I think there are countless times each day that can be transforming events, little things that catch us up short and ask us to reconsider a closely held opinion. I see it in myself, my fellow volunteers, and the clients at the food bank. As we see more and more clients coming in who look more and more like us, we confront how close each of us might be to financial chaos. The clients just feel like their world is collapsing. It is not a time for them to be transformed, it is a time for them to survive. For the rest of us, and for our clients at some future time, it is something that causes us to stop, give thanks that we do not need a food basket this week and be a little transformed. For just that brief moment and, maybe, a little longer we are changed from "me first" to "we are all in this life together."
Grand gestures, earth-shattering revelations, crucifixions -- they grab us and force us into the transformation, but the little transformative events are cumulative. The first little one may slip past us, and the second, and the third, but, eventually (if we are really lucky or perceptive or something), we are transformed. We become part of "on earth as it is in heaven." We begin to live into the crucifixion as a transformative event.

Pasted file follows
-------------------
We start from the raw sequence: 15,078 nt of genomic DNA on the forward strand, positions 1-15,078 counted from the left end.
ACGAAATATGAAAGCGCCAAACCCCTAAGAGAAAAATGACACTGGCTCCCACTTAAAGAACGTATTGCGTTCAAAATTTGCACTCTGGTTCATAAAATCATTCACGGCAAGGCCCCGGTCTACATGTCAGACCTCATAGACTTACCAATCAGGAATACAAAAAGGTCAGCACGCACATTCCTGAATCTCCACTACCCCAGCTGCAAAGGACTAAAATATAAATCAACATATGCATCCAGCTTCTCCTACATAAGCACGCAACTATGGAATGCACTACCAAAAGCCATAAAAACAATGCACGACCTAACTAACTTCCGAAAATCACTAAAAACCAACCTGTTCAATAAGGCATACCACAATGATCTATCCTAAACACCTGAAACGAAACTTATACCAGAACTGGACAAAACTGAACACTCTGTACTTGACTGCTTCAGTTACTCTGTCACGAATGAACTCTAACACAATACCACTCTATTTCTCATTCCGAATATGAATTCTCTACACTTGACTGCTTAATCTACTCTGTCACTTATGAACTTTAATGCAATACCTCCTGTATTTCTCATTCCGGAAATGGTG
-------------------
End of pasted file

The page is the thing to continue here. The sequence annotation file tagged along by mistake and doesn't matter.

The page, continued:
As I have said before, I had high hopes that Barack Obama's election as President of the U.S. might be a transformative event. And I think it was for a lot of people. But I am crushed when I see that it was not transformative for everyone. I am filled with an anger, a righteous indignation, I think, when I hear people misrepresent the stimulus bill. I so want everyone to have become better people, closer to what I believe God wants us to be -- advocates for the weakest among us. I want us all to read the legislation before we accept someone's interpretation of it. I want us to feel the weight of someone else's cloak of pain. I want us all to be -- transformed.

Tuesday, February 17, 2009

Nobody is Perfect, but the Republicans Aren't Even Trying

There's an old adage "insanity is repeating something that didn't work in the past and expecting a different result."